(ORDO NEWS) — Don’t try it at home, but by shooting a laser beam into the sky, lightning strikes can be prevented, according to a new study by a group of scientists who experimented with lasers on top of a Swiss mountain where a huge metal telecommunications tower stands. .
Physicist Aurélien Houard of the Laboratory of Applied Optics at the French National Center for Scientific Research in Paris and his colleagues weathered several hours of lightning activity to test whether a laser could deflect lightning strikes away from critical infrastructure. A telecommunications tower is struck by lightning about 100 times a year.
This is about the same number of flashes of lightning strike planet Earth or crackle between clouds every second. Combined, these strikes could cause billions of dollars in damage to airports and launch pads, not to mention people.
Our best defense against lightning strikes is the Franklin rod, nothing more than an invented metal capstan. in the 18th century by Benjamin Franklin, who discovered that lightning strikes are zigzag discharges of electricity.
These rods are connected to metal cables that run down buildings and anchor into the ground, dissipating lightning energy.
Howard and his colleagues wanted to develop a better way to protect against lightning strikes by fighting electricity with light.
“Although this area of research has been very active for over 20 years, this is the first field result that experimentally demonstrates laser-guided lightning,” they write in their published paper.
With the increase in extreme weather events caused by climate change on the radar, lightning protection is becoming increasingly important.
The pilot campaign was carried out in the summer of 2021 on Mount Sentis in northeastern Switzerland. Short, intense laser pulses were fired into the clouds during a series of thunderstorms and successfully deflected four ascending lightning bolts from the top of the tower.
Another 12 lightning strikes hit the tower during those thunderstorm periods when the laser was not working.
On one occasion, when the sky was clear enough to capture the action on two separate high-speed cameras, a lightning strike was recorded in the path of the laser at 50 meters (164 feet).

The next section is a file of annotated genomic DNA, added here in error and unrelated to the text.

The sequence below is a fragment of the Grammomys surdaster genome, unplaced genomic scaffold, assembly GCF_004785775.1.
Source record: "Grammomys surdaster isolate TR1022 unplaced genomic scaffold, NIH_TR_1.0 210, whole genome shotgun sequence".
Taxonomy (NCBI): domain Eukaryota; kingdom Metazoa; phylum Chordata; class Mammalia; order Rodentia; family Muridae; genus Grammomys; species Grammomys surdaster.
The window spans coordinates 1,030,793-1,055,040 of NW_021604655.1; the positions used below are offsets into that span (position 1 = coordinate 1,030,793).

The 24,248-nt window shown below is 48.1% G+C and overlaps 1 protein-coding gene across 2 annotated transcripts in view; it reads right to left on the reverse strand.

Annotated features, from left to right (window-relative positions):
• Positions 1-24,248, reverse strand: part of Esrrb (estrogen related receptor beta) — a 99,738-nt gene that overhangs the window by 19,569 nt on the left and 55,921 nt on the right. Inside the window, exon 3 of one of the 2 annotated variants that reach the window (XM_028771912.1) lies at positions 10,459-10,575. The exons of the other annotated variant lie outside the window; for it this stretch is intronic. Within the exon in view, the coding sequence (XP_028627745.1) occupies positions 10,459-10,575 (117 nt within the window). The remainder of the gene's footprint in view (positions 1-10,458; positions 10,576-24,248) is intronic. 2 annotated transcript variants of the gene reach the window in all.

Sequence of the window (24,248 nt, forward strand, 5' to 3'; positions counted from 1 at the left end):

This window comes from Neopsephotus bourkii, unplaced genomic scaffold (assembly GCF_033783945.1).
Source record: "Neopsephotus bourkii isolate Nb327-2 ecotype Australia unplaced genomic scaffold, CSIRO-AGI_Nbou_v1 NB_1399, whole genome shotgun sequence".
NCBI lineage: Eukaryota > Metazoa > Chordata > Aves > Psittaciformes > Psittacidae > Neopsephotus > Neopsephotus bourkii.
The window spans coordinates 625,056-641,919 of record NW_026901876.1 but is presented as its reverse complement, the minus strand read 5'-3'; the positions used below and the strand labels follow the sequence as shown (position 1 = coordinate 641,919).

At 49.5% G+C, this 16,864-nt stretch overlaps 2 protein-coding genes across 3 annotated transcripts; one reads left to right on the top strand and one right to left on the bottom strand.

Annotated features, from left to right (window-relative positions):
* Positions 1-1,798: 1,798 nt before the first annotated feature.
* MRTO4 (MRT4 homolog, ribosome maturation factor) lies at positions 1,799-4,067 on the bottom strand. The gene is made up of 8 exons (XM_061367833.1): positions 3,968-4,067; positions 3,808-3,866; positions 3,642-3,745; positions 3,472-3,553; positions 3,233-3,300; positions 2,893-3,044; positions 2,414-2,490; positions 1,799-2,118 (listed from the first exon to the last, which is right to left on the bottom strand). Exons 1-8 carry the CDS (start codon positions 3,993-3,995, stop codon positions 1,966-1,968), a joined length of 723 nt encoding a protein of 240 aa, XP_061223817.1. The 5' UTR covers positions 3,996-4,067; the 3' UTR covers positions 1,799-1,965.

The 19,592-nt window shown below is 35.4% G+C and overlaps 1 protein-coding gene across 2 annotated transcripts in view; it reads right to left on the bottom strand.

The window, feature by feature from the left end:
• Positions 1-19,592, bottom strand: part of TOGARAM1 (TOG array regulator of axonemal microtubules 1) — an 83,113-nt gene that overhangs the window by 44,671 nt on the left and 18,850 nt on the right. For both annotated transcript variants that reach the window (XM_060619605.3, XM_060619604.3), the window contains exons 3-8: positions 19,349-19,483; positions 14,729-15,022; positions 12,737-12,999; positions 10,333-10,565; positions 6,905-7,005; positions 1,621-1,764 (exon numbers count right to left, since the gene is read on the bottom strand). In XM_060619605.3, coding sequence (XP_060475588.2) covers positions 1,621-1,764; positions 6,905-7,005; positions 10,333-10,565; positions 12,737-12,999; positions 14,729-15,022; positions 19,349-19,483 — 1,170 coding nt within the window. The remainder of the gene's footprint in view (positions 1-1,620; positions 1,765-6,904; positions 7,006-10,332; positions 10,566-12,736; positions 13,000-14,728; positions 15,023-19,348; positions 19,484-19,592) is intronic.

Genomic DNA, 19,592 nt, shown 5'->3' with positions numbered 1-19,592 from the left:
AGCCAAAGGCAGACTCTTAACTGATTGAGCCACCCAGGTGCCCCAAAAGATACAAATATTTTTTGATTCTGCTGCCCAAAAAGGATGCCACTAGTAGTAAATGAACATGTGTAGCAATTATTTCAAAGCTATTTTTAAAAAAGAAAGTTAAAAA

Sensors on the telecommunications tower also captured the electrical fields and X-rays generated to detect lightning activity and confirm its path, which you can see in the reconstruction in the video below.
For an idea first put forward in 1974 and extensively tested in the lab, it finally works as intended in the real world. Several earlier field trials, one in Mexico and another in Singapore, failed to find any evidence that lasers could reflect lightning strikes.
“These preliminary results need to be confirmed with additional campaigns with new configurations,” Howard writes. and colleagues.
While the researchers are still figuring out why the lasers worked in their trials and not in earlier experiments, they have a few ideas.
Laser Howard and his colleagues used speeds of up to a thousand pulses per second, much faster than other lasers used, allowing the green beam to intercept all lightning precursors forming above the tower.
But only laser events have been registered. seemed to deflect the positive lightning flashes that are produced by the positively charged cloud and generate the negatively charged ascending “leaders”.
So how does it work?
As Howard and his colleagues explain in their paper, a laser aimed at the sky changes the light-bending properties of air, causing the laser pulse to compress and amplify until it begins to ionize air molecules. This process is called filamentation.
Air molecules quickly heat up in the path of the laser, absorbing its energy, and then ejected at supersonic speeds. This leaves behind “long-lived” channels of less dense air that provide a path for electrical discharges.
“With a high repetition rate of the laser, these long-lived charged oxygen molecules accumulate, preserving the memory of the laser. the path that lightning will follow, the researchers write.
In the laboratory, lasers were used to control multi-meter electrical discharges, but this method first worked during a thunderstorm.
The operating conditions of the laser were adjusted in such a way that the onset of filamentary behavior started just above the top of the tower.
“This work paves the way for new atmospheric applications of ultrashort lasers and represents an important step forward in the development of laser-based lightning protection for airports, launch pads or large infrastructure,” conclude Howard and his colleagues.
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